Peter doesn’t try to bluster or say that this time, this time Jesus I will really hang in there and show you how much I love you. No, Peter simply says, “Yes, yes I love you, you know I love you.”  And look what Jesus then says, “Feed my lambs.”  What is that supposed to mean? There is a pause and then Jesus asks him again, “Do you love me?”  Peter responds again with, “Yes Lord, you know that I love you.”  Jesus says this time, “Tend my sheep.” There is another pause and Jesus once more asks Peter, “Do you love me?” And we are told that Peter’s feelings are hurt. Peter said, “Lord, you know everything; you know that I love you.”  Jesus says, “Feed my sheep.”

Do you love me? If you love me then feed my lambs, tend my sheep, and feed my sheep. What is going on here? Again, we don’t know exactly, but some commentators have speculated that since Peter denied Jesus three times, Jesus had him reaffirm that he really did love him three times. That is certainly possible. Another possibility is simply to wrench Peter into a new perspective. This is kind of a new Jesus that is now in front of him. Things have changed dramatically and Jesus wants Peter to really begin to get that this is the new reality. Can Peter love Jesus who is not physically present all the time?  Jesus is not going to be the popular superstar preacher/healer anymore. What Peter has left is that he knows that Jesus came back from the dead. He knows everything that Jesus has taught and said are absolutely true. And now Jesus is asking Peter once more to lay it all on the line. Now what, Peter? What are you going to do? Jesus then says to Peter “Follow me.” These are the same words with which Jesus called him into discipleship some three years ago.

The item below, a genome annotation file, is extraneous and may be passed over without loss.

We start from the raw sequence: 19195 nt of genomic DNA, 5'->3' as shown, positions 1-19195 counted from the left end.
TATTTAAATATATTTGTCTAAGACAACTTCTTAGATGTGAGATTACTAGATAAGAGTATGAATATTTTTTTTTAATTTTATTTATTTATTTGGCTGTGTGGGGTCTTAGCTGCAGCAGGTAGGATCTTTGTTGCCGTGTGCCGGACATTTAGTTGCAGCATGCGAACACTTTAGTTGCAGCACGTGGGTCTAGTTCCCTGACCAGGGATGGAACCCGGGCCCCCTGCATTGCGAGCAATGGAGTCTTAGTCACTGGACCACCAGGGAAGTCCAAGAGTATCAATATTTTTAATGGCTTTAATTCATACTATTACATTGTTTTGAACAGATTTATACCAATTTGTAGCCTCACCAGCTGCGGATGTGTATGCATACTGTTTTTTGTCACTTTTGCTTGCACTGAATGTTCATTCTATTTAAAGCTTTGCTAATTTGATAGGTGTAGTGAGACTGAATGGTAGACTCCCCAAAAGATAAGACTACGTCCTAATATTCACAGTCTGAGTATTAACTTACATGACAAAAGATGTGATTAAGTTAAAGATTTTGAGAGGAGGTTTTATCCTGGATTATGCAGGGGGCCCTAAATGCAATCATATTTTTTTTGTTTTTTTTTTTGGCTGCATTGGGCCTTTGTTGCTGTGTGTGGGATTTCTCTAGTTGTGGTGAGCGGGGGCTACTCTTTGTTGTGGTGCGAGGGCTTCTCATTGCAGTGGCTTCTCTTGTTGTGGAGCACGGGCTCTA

We may not know exactly what really happened that day but we certainly know the end result. Peter really does love Jesus. He feeds the lambs, tends the sheep, and feeds the sheep of Jesus. He becomes that leader that Jesus appointed him to become.

As for us, what can we learn from this event? I think the question Jesus asks Peter is the same question he asks each of us. Do you love me? If we say, “Yes, Lord, you know that I love you” then Jesus tells us, just like he did to Peter, “Follow me and then serve like I have called you.”

So it is not a question of whether God or Jesus loves us. We know he does. Jesus endured the cross for us. He died in agony to pay the price for my sins and for your sins. Yes, we know that Jesus loves us. The question is do we love Jesus?  If we do then we are called to serve him.  We are not Peter; still you and I are called to serve Jesus just like he was. If you are serving, this is a good time to consider our motives. Are we serving out of love for our Lord, do we love him in return for his love for us?  If you are not serving and don’t know what to do to serve, there is a paper with service opportunities for St. Andrew’s in the narthex. Pick one up and pray about where God would have you serve. If you look at the list and God is not calling you to any of those ministries; make an appointment and come talk with me. All of us who are trying to follow Jesus, all of us who love Jesus, all of us are called to serve.  Amen